ALSFRS-R 37.91 (6.852) 37.17 (6.121) N/a 0.604
ALSFRS-r, revised ALS functional rating scale.
3.2 Clinical signs and symptoms

On clinical examination, vibrioception was the most commonly affected sensory domain detected in 80.0% of the patients, subtle nociceptive deficits were identified in 57.8%, and proprioceptive deficits were ascertained in 28.9% of patients. Graphaesthesia was abnormal in 48.9% and stereognosis was abnormal in 28.9% of the 45 patients who had a dedicated sensory assessment at the time of their scan. Subtle facial sensory deficits were identified in 11.1% of patients. On the sensory symptom questionnaire, 68.9% reported at least one sensory symptom, and only 31.1% patients reported having no sensory symptoms at all. 33.3% had paraesthesia in the hands/fingers, 20% had paraesthesia in the feet/toes and 24.4% of patients reported cold sensitivity in hands/fingers. Tingling around the lips was reported in 8.9% and tongue numbness in 11.1%. 24.4% reported changes in taste and 17.8% of patients reported some change in smell (Table 3).

Table 3.Clinical sensory assessment scores in C9orf72 negative patients (n = 45) A Lower scores indicate more severe sensory deficits on examination. B With regards to symptoms, lower scores indicate milder manifestations, ‘0’ denotes no symptom in the relevant sensory domain.
Scores % of patients with some deficit Min. Score Max. Score Mean Std. Deviation
Sensory deficitsA Nociception (0–36) 57.8 21 36 33.47 3.641
Vibrioception (0–24) 80.0 6 24 19.16 4.537
Proprioception (0–12) 28.9 6 12 11.49 1.141
Graphaesthesia (0–6) 48.9 2 6 4.98 1.234
Stereognosis (0–6) 28.9 2 6 5.51 0.944
Total deficit score (0–84) 95.6 48 84 74.60 7.381
SymptomsB Paraesthesia hands/fingers (0–2) 33.3 0 2 0.42 0.656
Paraesthesia feel/toes (0–2) 20.0 0 2 0.29 0.626
Cold sensitivity hands/fingers (0–2) 24.4 0 2 0.38 0.716
Tingling around lips (0–2) 8.9 0 2 0.11 0.383
Tongue numbness (0–2) 11.1 0 2 0.16 0.475
Changes in taste (0–2) 24.4 0 2 0.33 0.640
Changes in smell (0–2) 17.8 0 2 0.22 0.517
Total Symptoms Score (0–14) 68.9 0 6 1.89 1.921
Number of patients systematically assessed n = 45, CN-V, Trigeminal nerve; LLL, left lower limb; LUL, left upper limb; RLL, right lower limb; RUL, right upper limb.
3.3 Cortical alterations

C9- ALS patients exhibited cortical volume reductions in the insula bilaterally, and the left supramarginal and right superior temporal gyrus compared to healthy controls (Table 4). Each cortical region associated with sensory processing showed atrophic change in C9+ ALS bilaterally in comparison to both healthy controls and to C9- ALS. C9- ALS patients showed cortical thickness reductions in all evaluated regions except the lateral occipital region bilaterally and the right postcentral cortex. Cortical thickness changes were observed in all regions bilaterally in C9+ ALS in contrast to healthy controls, and in all regions except the transverse temporal bilaterally and the right insula when compared to C9- ALS (Fig. 1).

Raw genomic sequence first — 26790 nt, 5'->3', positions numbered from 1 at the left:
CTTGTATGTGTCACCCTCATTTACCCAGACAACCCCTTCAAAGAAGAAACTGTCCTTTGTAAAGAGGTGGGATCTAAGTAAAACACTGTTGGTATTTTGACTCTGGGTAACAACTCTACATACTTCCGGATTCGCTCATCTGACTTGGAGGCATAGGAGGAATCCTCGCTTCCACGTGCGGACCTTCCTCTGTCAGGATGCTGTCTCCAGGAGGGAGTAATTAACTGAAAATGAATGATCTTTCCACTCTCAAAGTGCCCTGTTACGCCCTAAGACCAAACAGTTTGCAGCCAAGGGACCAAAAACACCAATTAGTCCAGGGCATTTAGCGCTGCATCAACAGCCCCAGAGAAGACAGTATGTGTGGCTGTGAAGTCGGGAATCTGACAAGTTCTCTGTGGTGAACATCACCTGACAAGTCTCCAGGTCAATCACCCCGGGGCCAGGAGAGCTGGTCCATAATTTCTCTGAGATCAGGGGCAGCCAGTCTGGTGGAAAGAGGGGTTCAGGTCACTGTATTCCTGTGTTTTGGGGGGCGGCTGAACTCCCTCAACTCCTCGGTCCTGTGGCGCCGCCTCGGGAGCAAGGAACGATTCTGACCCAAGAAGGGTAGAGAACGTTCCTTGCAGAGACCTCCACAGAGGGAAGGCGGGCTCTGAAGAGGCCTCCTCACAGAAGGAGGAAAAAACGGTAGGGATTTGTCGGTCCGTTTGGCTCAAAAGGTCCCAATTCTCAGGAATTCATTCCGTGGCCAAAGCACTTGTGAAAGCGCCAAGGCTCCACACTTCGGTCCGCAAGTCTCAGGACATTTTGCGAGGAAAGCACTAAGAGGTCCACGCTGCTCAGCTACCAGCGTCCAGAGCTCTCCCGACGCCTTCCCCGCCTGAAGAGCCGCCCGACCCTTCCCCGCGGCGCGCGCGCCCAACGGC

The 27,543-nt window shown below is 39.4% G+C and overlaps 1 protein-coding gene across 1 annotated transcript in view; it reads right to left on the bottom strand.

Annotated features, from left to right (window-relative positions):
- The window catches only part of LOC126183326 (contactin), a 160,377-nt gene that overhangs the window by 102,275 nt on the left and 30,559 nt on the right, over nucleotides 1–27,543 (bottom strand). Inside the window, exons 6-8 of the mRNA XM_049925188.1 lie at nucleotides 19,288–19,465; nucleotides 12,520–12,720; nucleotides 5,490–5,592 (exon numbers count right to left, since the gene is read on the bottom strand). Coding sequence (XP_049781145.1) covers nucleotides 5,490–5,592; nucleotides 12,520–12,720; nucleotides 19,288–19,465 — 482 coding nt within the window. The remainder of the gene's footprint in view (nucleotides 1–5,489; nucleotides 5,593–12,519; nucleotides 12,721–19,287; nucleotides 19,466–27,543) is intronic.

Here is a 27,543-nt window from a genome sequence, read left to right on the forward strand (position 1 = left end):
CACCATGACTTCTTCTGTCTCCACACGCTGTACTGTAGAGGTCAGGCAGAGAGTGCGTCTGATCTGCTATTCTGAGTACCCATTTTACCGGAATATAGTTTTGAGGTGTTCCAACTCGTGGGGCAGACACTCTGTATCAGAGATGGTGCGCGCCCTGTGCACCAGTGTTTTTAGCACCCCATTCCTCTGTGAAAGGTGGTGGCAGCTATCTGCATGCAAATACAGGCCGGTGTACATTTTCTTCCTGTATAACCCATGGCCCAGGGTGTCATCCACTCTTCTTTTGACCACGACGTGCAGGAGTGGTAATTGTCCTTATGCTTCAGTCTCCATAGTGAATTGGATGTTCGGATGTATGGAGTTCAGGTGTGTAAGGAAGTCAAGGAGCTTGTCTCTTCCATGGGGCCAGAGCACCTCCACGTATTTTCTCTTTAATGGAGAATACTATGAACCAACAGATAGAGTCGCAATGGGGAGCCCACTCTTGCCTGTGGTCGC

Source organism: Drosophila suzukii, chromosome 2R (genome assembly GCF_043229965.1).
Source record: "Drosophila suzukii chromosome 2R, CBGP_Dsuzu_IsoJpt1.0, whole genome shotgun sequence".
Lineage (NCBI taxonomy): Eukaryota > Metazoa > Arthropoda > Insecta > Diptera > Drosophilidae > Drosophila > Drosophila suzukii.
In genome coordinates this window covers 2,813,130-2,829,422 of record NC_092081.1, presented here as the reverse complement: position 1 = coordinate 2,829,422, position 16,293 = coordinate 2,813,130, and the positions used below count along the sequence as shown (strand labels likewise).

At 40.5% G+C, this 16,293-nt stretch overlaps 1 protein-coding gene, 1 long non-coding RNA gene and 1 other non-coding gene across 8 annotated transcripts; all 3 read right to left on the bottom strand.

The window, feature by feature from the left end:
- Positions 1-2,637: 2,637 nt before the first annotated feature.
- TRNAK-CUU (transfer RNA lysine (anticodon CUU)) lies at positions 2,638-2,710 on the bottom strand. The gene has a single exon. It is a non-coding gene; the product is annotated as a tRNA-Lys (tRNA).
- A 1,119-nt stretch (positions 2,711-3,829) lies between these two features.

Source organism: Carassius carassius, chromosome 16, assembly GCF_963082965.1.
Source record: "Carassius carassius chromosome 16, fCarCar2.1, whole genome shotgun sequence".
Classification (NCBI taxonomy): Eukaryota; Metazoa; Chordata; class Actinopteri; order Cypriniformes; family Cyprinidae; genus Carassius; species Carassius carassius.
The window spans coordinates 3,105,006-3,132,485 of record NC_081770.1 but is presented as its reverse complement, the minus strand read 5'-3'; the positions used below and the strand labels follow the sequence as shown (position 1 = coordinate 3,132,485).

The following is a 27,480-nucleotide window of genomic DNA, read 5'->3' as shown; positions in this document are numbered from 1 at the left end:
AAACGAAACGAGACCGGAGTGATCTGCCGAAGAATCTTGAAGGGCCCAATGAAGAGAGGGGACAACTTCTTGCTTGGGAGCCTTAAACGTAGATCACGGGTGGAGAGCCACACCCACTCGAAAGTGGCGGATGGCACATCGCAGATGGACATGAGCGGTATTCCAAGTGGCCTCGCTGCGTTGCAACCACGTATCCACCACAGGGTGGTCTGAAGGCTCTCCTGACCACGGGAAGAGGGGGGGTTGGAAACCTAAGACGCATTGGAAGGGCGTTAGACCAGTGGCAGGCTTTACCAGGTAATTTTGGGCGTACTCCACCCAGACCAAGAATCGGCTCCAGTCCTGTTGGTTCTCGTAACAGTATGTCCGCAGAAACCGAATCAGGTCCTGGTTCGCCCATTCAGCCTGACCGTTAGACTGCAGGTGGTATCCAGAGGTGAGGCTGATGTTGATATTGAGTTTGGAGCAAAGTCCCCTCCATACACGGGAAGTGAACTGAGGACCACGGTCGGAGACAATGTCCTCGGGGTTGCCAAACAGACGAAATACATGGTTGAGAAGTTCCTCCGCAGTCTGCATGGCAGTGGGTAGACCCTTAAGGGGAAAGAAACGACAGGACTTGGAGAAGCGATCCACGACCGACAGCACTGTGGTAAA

Table 4.Cortical grey matter volumes (mm3) and cortical thickness (mm) in C9orf72 positive ALS patients (C9+ ALS), C9orf72 negative ALS patients (C9- ALS) and healthy controls (HC). For cortical volume values, estimated marginal means and standard error are adjusted for age (60.32), sex (1.41) and total intracranial volume (TIV) (1542959.99). For cortical thickness values, estimated marginal means and standard error are adjusted for age (60.32) and sex (1.41).
Structure Study group EMM Standard error p value Post-hoc comparisons
C9+ vs HC C9- vs HC C9+ vs C9-
Cortical Volumes left postcentral C9+ ALS 7916.754 239.708 <0.001 <0.001 0.862 <0.001
C9- ALS 8983.901 96.087
HC 9132.497 99.762
right postcentral C9+ ALS 7610.712 227.482 <0.001 <0.001 1.000 <0.001
C9- ALS 8711.645 91.186
HC 8757.073 94.673
left insula C9+ ALS 6309.209 162.726 <0.001 <0.001 0.037 0.005
C9- ALS 6873.812 65.229
HC 7111.916 67.723
right insula C9+ ALS 6234.165 169.753 <0.001 <0.001 0.032 0.003
C9- ALS 6853.342 68.045
HC 7107.363 70.648
left supramarginal C9+ ALS 9121.066 301.457 <0.001 <0.001 0.024 <0.001